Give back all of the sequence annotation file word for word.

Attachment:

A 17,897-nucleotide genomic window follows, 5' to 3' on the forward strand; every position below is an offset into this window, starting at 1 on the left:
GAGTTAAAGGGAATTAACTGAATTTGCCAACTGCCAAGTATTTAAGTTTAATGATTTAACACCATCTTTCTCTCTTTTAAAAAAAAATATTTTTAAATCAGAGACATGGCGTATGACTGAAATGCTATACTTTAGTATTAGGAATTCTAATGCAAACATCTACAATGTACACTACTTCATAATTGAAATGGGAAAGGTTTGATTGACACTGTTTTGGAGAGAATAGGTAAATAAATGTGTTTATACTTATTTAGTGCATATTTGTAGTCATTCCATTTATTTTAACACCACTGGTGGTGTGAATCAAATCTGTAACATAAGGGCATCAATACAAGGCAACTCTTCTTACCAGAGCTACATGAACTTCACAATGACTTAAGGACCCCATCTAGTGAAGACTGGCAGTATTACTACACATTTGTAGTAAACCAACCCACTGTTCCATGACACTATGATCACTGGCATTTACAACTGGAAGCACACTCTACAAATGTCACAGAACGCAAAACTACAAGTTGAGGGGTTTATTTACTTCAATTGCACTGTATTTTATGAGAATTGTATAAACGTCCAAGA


A 17,897-nucleotide genomic window follows, 5' to 3' on the forward strand; every position below is an offset into this window, starting at 1 on the left:
GAGTTAAAGGGAATTAACTGAATTTGCCAACTGCCAAGTATTTAAGTTTAATGATTTAACACCATCTTTCTCTCTTTTAAAAAAAAATATTTTTAAATCAGAGACATGGCGTATGACTGAAATGCTATACTTTAGTATTAGGAATTCTAATGCAAACATCTACAATGTACACTACTTCATAATTGAAATGGGAAAGGTTTGATTGACACTGTTTTGGAGAGAATAGGTAAATAAATGTGTTTATACTTATTTAGTGCATATTTGTAGTCATTCCATTTATTTTAACACCACTGGTGGTGTGAATCAAATCTGTAACATAAGGGCATCAATACAAGGCAACTCTTCTTACCAGAGCTACATGAACTTCACAATGACTTAAGGACCCCATCTAGTGAAGACTGGCAGTATTACTACACATTTGTAGTAAACCAACCCACTGTTCCATGACACTATGATCACTGGCATTTACAACTGGAAGCACACTCTACAAATGTCACAGAACGCAAAACTACAAGTTGAGGGGTTTATTTACTTCAATTGCACTGTATTTTATGAGAATTGTATAAACGTCCAAGA